How to turn your old laptop into a Chromebook

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How to turn your old laptop into a Chromebook

If your laptop can't handle Windows 10, follow these steps and learn how to turn it into a Chromebook instead.

Buying a laptop used to involve a straight choice between two operating systems – Windows or Mac OS X. But now there's Google's Chrome OS, which offers a low-cost third option.

Chromebooks running the cloud-based operating system have become very popular and it's easy to see why. They are affordable because as long as you're happy to carry out most of your work on the web and in your browser, they don't require much expensive processing power.

The same principle can be applied to an old PC, so although it may not be able to run the latest version of Windows, your old computer may still have more than enough power to run the Chrome operating system.

For those who are ready to shift from desktop to cloud applications such as Google Docs, CloudReady brings 
the Chromebook experience to your PC. A business licence costs US$49 per computer per year, but it's free to download for personal or experimental use.

CloudReady can either replace your existing Windows installation or run alongside it. 

What you'll need

In addition to the CloudReady image file, which is a 600MB download from www.neverware.com, you'll need the Chromebook Recovery Utility. This is an official Google tool that lets you create recovery drives for Chromebooks but it can also be used to install Chrome OS (via CloudReady) on your PC. It requires the Chrome browser to work. You also need an empty USB flash drive (or SD card) to write the installer to. This should have a capacity of at least 8GB, though 16GB would be better.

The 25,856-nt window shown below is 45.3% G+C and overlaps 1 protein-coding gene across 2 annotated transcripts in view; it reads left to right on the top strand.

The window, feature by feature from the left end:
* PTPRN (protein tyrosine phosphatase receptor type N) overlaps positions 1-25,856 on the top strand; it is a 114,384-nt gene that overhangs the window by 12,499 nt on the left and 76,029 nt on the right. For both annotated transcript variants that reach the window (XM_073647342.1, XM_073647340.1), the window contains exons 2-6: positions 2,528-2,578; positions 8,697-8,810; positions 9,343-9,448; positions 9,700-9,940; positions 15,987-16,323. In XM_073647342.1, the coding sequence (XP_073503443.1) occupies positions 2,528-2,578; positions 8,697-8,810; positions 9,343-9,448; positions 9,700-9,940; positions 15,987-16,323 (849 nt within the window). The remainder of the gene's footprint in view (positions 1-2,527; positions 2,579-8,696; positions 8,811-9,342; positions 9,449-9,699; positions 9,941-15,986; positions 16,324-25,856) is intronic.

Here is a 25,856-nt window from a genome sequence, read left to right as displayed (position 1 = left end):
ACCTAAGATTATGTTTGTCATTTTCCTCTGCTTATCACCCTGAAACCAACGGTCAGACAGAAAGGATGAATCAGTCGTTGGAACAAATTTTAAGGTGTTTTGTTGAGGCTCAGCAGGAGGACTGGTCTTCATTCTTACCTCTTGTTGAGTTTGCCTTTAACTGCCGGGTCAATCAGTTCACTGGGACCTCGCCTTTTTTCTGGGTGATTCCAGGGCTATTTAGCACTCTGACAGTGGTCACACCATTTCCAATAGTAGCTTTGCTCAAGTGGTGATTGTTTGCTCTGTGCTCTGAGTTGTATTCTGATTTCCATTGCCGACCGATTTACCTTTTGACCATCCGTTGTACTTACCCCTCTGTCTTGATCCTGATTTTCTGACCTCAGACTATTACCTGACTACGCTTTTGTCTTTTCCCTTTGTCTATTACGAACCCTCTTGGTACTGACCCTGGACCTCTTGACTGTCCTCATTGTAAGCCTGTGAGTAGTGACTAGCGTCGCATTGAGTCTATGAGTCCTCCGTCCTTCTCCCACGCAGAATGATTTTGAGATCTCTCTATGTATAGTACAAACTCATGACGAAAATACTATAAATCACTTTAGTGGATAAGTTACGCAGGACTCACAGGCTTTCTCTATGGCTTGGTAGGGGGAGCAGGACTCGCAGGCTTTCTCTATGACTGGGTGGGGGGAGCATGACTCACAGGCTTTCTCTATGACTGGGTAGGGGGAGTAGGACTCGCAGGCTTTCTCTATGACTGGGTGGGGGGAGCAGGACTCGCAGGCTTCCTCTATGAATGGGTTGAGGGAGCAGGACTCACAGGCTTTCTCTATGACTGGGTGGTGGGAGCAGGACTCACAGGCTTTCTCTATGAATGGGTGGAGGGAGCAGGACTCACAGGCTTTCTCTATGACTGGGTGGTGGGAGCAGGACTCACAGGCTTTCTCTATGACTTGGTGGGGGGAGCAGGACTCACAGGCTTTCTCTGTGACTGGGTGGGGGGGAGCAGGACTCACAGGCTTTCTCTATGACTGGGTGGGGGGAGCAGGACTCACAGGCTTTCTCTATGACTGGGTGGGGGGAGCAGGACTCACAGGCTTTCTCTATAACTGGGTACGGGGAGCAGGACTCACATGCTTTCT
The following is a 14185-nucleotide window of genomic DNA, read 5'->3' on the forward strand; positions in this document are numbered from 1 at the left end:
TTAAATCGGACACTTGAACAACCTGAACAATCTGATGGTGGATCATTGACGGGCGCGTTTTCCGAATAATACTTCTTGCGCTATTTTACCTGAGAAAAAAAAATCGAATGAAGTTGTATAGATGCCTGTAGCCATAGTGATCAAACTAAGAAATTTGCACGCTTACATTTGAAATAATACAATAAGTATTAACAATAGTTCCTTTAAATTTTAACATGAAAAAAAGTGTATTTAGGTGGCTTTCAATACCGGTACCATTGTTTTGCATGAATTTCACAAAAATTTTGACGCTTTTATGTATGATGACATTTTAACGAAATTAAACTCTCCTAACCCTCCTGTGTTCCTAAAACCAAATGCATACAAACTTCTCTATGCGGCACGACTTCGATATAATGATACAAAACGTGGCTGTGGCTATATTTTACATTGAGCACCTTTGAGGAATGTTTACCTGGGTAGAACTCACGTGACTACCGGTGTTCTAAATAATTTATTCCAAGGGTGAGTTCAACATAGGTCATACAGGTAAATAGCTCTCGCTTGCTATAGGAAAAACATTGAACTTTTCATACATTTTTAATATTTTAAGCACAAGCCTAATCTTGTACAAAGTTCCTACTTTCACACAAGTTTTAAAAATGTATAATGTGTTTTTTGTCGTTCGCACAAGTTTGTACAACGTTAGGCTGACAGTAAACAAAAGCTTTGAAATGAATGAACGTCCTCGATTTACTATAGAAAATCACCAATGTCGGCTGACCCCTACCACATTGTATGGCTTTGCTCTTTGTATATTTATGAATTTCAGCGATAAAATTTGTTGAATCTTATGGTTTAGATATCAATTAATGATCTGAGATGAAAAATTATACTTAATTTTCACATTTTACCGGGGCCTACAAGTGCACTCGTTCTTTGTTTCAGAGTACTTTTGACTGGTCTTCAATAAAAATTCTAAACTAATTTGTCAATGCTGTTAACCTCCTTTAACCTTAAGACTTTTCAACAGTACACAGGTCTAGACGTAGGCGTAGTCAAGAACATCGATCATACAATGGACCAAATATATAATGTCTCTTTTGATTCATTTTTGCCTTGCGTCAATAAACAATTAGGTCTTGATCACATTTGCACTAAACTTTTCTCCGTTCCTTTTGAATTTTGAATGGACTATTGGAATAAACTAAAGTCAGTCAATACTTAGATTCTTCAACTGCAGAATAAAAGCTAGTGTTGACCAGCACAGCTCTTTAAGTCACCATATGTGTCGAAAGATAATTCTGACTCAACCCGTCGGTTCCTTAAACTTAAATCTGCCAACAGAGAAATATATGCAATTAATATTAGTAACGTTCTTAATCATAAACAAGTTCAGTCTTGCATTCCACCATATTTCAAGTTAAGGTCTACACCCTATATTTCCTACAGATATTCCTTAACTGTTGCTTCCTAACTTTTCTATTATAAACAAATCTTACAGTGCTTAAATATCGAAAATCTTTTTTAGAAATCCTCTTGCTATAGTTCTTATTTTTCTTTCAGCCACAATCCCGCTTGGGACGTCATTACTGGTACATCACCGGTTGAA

This isn't a quick and easy process, so make sure you set aside plenty of time. And until you get proficient at it, practice with a PC that you don't depend on for your work.

Don't forget to back up! Installing CloudReady will wipe everything on your computer, so before you do anything, make sure you back up all your important files. That includes everything in your Documents folder, as well as files that are hidden away -- such as those for some accounting and email applications (like Outlook) -- plus music, photos and so on. To be safe, we recommend backing up to two different media, such as an external hard drive and cloud storage service.

Turn your old laptop into a Chromebook with CloudReady

  1. Go to www.neverware.com/freedownload and select either the 32-bit or 62-bit download file. Don't unzip the CloudReady download yet, because it might cause problems.
  2. Insert a blank USB flash drive (or one you don't might losing the data on), open the Chrome we browser, then install and run the Chromebook Recovery Utility. Do not click the 'Get started' button. Instead, click the gear icon and choose 'Use local image'.